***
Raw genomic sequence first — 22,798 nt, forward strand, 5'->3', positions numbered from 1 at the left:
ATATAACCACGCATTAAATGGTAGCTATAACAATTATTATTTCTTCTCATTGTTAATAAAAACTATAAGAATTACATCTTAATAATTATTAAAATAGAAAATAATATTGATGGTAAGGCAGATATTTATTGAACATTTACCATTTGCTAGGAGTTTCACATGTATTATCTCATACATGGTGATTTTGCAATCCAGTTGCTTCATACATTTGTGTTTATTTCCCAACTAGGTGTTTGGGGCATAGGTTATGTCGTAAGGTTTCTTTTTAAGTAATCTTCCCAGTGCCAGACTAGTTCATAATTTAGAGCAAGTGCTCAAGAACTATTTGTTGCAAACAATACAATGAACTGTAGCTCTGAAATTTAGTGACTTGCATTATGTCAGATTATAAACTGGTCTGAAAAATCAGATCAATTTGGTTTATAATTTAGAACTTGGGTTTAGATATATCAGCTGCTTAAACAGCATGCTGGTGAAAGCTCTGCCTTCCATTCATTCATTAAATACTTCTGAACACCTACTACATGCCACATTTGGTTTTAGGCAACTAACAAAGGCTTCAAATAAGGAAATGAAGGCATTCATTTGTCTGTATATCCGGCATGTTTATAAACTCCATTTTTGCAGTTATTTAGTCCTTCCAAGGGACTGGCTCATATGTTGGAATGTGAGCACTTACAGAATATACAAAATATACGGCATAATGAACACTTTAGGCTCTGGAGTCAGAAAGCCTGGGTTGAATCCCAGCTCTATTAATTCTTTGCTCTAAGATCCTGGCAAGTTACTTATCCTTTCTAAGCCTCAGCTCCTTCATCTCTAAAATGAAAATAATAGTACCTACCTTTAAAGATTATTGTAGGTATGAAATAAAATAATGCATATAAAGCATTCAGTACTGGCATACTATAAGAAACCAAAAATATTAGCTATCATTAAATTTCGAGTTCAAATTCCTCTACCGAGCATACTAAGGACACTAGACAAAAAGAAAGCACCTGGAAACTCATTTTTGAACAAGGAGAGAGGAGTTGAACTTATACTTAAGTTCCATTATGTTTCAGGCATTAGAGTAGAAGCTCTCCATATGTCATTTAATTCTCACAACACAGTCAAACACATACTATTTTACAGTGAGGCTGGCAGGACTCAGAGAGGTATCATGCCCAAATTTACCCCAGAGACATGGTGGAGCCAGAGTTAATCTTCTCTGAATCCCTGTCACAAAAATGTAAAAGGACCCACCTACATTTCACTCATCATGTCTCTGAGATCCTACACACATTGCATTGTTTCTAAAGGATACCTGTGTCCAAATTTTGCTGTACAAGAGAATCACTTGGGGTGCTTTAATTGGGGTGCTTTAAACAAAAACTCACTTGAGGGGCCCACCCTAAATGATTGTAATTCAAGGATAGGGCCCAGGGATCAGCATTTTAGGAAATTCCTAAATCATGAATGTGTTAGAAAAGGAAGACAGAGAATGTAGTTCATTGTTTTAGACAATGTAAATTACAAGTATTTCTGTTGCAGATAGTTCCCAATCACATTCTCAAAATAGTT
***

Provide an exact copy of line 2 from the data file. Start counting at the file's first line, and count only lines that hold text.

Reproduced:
ATATAACCACGCATTAAATGGTAGCTATAACAATTATTATTTCTTCTCATTGTTAATAAAAACTATAAGAATTACATCTTAATAATTATTAAAATAGAAAATAATATTGATGGTAAGGCAGATATTTATTGAACATTTACCATTTGCTAGGAGTTTCACATGTATTATCTCATACATGGTGATTTTGCAATCCAGTTGCTTCATACATTTGTGTTTATTTCCCAACTAGGTGTTTGGGGCATAGGTTATGTCGTAAGGTTTCTTTTTAAGTAATCTTCCCAGTGCCAGACTAGTTCATAATTTAGAGCAAGTGCTCAAGAACTATTTGTTGCAAACAATACAATGAACTGTAGCTCTGAAATTTAGTGACTTGCATTATGTCAGATTATAAACTGGTCTGAAAAATCAGATCAATTTGGTTTATAATTTAGAACTTGGGTTTAGATATATCAGCTGCTTAAACAGCATGCTGGTGAAAGCTCTGCCTTCCATTCATTCATTAAATACTTCTGAACACCTACTACATGCCACATTTGGTTTTAGGCAACTAACAAAGGCTTCAAATAAGGAAATGAAGGCATTCATTTGTCTGTATATCCGGCATGTTTATAAACTCCATTTTTGCAGTTATTTAGTCCTTCCAAGGGACTGGCTCATATGTTGGAATGTGAGCACTTACAGAATATACAAAATATACGGCATAATGAACACTTTAGGCTCTGGAGTCAGAAAGCCTGGGTTGAATCCCAGCTCTATTAATTCTTTGCTCTAAGATCCTGGCAAGTTACTTATCCTTTCTAAGCCTCAGCTCCTTCATCTCTAAAATGAAAATAATAGTACCTACCTTTAAAGATTATTGTAGGTATGAAATAAAATAATGCATATAAAGCATTCAGTACTGGCATACTATAAGAAACCAAAAATATTAGCTATCATTAAATTTCGAGTTCAAATTCCTCTACCGAGCATACTAAGGACACTAGACAAAAAGAAAGCACCTGGAAACTCATTTTTGAACAAGGAGAGAGGAGTTGAACTTATACTTAAGTTCCATTATGTTTCAGGCATTAGAGTAGAAGCTCTCCATATGTCATTTAATTCTCACAACACAGTCAAACACATACTATTTTACAGTGAGGCTGGCAGGACTCAGAGAGGTATCATGCCCAAATTTACCCCAGAGACATGGTGGAGCCAGAGTTAATCTTCTCTGAATCCCTGTCACAAAAATGTAAAAGGACCCACCTACATTTCACTCATCATGTCTCTGAGATCCTACACACATTGCATTGTTTCTAAAGGATACCTGTGTCCAAATTTTGCTGTACAAGAGAATCACTTGGGGTGCTTTAATTGGGGTGCTTTAAACAAAAACTCACTTGAGGGGCCCACCCTAAATGATTGTAATTCAAGGATAGGGCCCAGGGATCAGCATTTTAGGAAATTCCTAAATCATGAATGTGTTAGAAAAGGAAGACAGAGAATGTAGTTCATTGTTTTAGACAATGTAAATTACAAGTATTTCTGTTGCAGATAGTTCCCAATCACATTCTCAAAATAGTT